Journal of Molecular Modeling

, Volume 19, Issue 3, pp 999–1007

In silico characterization of a novel β-1,3-glucanase gene from Bacillus amyloliquefaciens—a bacterial endophyte of Hevea brasiliensis antagonistic to Phytophthora meadii

  • Amith Abraham
  • Sunilkumar Puthenpurackal Narayanan
  • Shaji Philip
  • Divya Gopalakrishnan Nair
  • Aparna Chandrasekharan
  • Jayachandran Kochupurackal
Original Paper

DOI: 10.1007/s00894-012-1645-3

Cite this article as:
Abraham, A., Narayanan, S.P., Philip, S. et al. J Mol Model (2013) 19: 999. doi:10.1007/s00894-012-1645-3


We report the molecular characterization of β-1,3-glucanase-producing Bacillus amyloliquefaciens—an endophyte of Hevea brasiliensis antagonistic to Phytophthora meadii. After cloning and sequencing, the β-1,3-glucanase gene was found to be 747 bp in length. A homology model of the β-1,3-glucanase protein was built from the amino acid sequence obtained upon translation of the gene. The target β-1,3-glucanase protein and the template protein, endo β-1,3-1,4-glucanase protein (PDB ID: 3o5s), were found to share 94 % sequence identity and to have similar secondary and tertiary structures. In the modeled structure, three residues in the active site region of the template—Asn52, Ile157 and Val158—were substituted with Asp, Leu and Ala, respectively. Computer-aided docking studies of the substrate disaccharide (β-1, 3-glucan) with the target as well as with the template proteins showed that the two protein-substrate complexes were stabilized by three hydrogen bonds and by many van der Waals interactions. Although the binding energies and the number of hydrogen bonds were the same in both complexes, the orientations of the substrate in the active sites of the two proteins were different. These variations might be due to the change in the three amino acids in the active site region of the two proteins. The difference in substrate orientation in the active site could also affect the catalytic potential of the β-1,3 glucanase enzyme.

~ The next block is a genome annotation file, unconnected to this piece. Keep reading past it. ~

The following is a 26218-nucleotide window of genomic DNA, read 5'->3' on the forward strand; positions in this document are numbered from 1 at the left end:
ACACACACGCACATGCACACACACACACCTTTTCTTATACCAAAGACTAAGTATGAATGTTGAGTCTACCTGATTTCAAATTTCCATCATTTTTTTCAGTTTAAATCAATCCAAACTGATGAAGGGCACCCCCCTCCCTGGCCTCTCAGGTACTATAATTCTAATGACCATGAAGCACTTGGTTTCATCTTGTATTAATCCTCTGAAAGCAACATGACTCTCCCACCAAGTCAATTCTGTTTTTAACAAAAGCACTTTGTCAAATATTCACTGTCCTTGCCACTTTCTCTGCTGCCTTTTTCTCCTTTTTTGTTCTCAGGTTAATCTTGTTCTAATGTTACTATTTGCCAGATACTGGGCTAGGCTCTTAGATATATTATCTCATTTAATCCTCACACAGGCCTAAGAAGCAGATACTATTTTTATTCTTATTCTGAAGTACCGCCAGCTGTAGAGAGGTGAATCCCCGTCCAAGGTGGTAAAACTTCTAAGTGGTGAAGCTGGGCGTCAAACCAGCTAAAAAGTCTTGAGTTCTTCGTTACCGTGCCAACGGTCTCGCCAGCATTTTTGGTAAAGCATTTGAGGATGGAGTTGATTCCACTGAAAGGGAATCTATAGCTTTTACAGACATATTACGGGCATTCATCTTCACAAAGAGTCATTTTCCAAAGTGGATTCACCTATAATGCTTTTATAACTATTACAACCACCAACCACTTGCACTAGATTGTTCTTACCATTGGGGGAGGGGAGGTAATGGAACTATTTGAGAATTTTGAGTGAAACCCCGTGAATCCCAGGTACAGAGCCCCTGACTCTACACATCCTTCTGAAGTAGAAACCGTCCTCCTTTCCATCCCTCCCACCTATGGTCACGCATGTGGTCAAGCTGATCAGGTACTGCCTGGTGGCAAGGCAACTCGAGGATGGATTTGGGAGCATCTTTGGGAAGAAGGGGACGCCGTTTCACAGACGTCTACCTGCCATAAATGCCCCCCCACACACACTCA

β-1,3-glucanase Homology modeling Docking Antagonist Bacillus amyloliquefaciens 


Bio-control—the use of organisms to combat disease and pests—has the potential to complement or become an alternative to traditional chemical treatments and is more eco-friendly than the use of chemicals. Anti-biosis through the production of antifungal compounds (proteins or small molecules) is probably the best known and most important mechanism used by bio-control bacteria to limit pathogen invasion in host plant tissues [1].